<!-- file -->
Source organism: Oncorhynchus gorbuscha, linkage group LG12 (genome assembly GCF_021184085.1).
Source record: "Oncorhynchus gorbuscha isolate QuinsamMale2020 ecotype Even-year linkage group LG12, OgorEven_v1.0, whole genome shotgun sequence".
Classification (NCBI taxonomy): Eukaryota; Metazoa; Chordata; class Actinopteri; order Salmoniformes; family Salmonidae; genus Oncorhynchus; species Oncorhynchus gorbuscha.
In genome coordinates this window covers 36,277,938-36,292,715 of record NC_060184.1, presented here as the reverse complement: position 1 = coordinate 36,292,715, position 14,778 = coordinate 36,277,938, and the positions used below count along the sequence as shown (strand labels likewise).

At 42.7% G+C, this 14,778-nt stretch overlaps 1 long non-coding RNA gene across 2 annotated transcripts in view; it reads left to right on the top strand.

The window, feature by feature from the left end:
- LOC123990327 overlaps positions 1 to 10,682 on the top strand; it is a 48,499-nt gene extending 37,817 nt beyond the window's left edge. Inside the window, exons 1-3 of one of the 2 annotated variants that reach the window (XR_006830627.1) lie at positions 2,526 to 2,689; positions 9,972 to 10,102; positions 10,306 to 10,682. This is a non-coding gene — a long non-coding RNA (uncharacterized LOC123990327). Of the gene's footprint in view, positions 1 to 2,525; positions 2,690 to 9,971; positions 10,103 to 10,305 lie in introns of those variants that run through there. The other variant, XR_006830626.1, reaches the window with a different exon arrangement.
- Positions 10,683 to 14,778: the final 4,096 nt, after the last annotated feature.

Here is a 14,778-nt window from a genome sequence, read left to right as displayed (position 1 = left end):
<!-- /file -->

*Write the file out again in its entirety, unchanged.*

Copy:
Source organism: Oncorhynchus gorbuscha, linkage group LG12 (genome assembly GCF_021184085.1).
Source record: "Oncorhynchus gorbuscha isolate QuinsamMale2020 ecotype Even-year linkage group LG12, OgorEven_v1.0, whole genome shotgun sequence".
Classification (NCBI taxonomy): Eukaryota; Metazoa; Chordata; class Actinopteri; order Salmoniformes; family Salmonidae; genus Oncorhynchus; species Oncorhynchus gorbuscha.
In genome coordinates this window covers 36,277,938-36,292,715 of record NC_060184.1, presented here as the reverse complement: position 1 = coordinate 36,292,715, position 14,778 = coordinate 36,277,938, and the positions used below count along the sequence as shown (strand labels likewise).

At 42.7% G+C, this 14,778-nt stretch overlaps 1 long non-coding RNA gene across 2 annotated transcripts in view; it reads left to right on the top strand.

The window, feature by feature from the left end:
- LOC123990327 overlaps positions 1 to 10,682 on the top strand; it is a 48,499-nt gene extending 37,817 nt beyond the window's left edge. Inside the window, exons 1-3 of one of the 2 annotated variants that reach the window (XR_006830627.1) lie at positions 2,526 to 2,689; positions 9,972 to 10,102; positions 10,306 to 10,682. This is a non-coding gene — a long non-coding RNA (uncharacterized LOC123990327). Of the gene's footprint in view, positions 1 to 2,525; positions 2,690 to 9,971; positions 10,103 to 10,305 lie in introns of those variants that run through there. The other variant, XR_006830626.1, reaches the window with a different exon arrangement.
- Positions 10,683 to 14,778: the final 4,096 nt, after the last annotated feature.

Here is a 14,778-nt window from a genome sequence, read left to right as displayed (position 1 = left end):